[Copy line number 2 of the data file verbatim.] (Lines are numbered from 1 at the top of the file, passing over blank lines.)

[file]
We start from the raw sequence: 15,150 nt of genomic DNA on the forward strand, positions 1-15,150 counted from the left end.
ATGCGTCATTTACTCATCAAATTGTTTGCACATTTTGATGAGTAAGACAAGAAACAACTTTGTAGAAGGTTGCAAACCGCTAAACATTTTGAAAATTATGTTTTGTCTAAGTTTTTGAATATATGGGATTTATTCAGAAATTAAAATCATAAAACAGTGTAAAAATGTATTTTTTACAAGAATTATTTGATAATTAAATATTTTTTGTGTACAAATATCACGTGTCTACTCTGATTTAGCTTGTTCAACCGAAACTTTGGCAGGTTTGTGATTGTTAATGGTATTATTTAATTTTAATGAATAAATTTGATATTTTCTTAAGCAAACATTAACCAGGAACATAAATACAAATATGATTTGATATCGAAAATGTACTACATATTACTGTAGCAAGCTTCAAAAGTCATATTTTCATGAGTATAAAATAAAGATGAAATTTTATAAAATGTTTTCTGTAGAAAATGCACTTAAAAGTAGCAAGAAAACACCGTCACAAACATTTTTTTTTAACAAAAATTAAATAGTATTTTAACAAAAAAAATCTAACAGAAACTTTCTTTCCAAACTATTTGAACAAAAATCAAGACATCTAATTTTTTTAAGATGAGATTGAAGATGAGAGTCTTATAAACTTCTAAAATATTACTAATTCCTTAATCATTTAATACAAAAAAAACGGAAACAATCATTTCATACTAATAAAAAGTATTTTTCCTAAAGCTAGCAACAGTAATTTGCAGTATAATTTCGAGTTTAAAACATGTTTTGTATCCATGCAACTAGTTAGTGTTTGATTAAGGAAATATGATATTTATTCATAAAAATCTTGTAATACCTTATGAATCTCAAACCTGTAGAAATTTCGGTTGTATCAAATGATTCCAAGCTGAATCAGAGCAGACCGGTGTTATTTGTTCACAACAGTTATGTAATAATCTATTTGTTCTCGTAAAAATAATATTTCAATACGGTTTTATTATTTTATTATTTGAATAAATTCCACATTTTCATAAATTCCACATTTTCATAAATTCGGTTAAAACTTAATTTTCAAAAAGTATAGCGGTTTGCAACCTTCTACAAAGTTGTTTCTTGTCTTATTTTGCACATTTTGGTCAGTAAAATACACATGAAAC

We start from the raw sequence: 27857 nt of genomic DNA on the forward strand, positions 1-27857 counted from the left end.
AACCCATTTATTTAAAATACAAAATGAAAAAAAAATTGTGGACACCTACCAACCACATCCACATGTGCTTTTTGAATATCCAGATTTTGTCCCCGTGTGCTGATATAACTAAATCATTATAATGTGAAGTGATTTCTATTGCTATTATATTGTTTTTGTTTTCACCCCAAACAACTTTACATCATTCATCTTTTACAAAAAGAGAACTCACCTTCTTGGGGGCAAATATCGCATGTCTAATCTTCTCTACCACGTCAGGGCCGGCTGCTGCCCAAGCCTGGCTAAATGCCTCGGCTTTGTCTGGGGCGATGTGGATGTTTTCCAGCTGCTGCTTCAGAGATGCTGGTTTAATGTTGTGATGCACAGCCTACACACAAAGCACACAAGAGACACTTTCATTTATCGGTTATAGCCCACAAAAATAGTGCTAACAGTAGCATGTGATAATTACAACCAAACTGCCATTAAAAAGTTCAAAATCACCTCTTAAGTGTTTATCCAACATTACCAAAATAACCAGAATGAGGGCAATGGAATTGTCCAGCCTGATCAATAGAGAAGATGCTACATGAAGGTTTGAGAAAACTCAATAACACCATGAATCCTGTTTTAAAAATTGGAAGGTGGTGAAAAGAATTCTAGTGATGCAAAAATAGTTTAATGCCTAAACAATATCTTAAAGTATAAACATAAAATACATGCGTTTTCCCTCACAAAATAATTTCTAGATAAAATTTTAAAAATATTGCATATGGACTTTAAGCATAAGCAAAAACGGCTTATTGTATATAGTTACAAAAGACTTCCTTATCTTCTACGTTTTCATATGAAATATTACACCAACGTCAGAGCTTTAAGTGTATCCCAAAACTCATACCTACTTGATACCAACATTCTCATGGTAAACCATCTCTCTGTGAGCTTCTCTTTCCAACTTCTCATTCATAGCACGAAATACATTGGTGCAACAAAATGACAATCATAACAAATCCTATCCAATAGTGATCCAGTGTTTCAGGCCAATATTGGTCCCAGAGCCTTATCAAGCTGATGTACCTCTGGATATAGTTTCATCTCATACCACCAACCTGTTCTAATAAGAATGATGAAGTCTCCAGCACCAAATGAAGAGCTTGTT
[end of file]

ATGCGTCATTTACTCATCAAATTGTTTGCACATTTTGATGAGTAAGACAAGAAACAACTTTGTAGAAGGTTGCAAACCGCTAAACATTTTGAAAATTATGTTTTGTCTAAGTTTTTGAATATATGGGATTTATTCAGAAATTAAAATCATAAAACAGTGTAAAAATGTATTTTTTACAAGAATTATTTGATAATTAAATATTTTTTGTGTACAAATATCACGTGTCTACTCTGATTTAGCTTGTTCAACCGAAACTTTGGCAGGTTTGTGATTGTTAATGGTATTATTTAATTTTAATGAATAAATTTGATATTTTCTTAAGCAAACATTAACCAGGAACATAAATACAAATATGATTTGATATCGAAAATGTACTACATATTACTGTAGCAAGCTTCAAAAGTCATATTTTCATGAGTATAAAATAAAGATGAAATTTTATAAAATGTTTTCTGTAGAAAATGCACTTAAAAGTAGCAAGAAAACACCGTCACAAACATTTTTTTTTAACAAAAATTAAATAGTATTTTAACAAAAAAAATCTAACAGAAACTTTCTTTCCAAACTATTTGAACAAAAATCAAGACATCTAATTTTTTTAAGATGAGATTGAAGATGAGAGTCTTATAAACTTCTAAAATATTACTAATTCCTTAATCATTTAATACAAAAAAAACGGAAACAATCATTTCATACTAATAAAAAGTATTTTTCCTAAAGCTAGCAACAGTAATTTGCAGTATAATTTCGAGTTTAAAACATGTTTTGTATCCATGCAACTAGTTAGTGTTTGATTAAGGAAATATGATATTTATTCATAAAAATCTTGTAATACCTTATGAATCTCAAACCTGTAGAAATTTCGGTTGTATCAAATGATTCCAAGCTGAATCAGAGCAGACCGGTGTTATTTGTTCACAACAGTTATGTAATAATCTATTTGTTCTCGTAAAAATAATATTTCAATACGGTTTTATTATTTTATTATTTGAATAAATTCCACATTTTCATAAATTCCACATTTTCATAAATTCGGTTAAAACTTAATTTTCAAAAAGTATAGCGGTTTGCAACCTTCTACAAAGTTGTTTCTTGTCTTATTTTGCACATTTTGGTCAGTAAAATACACATGAAAC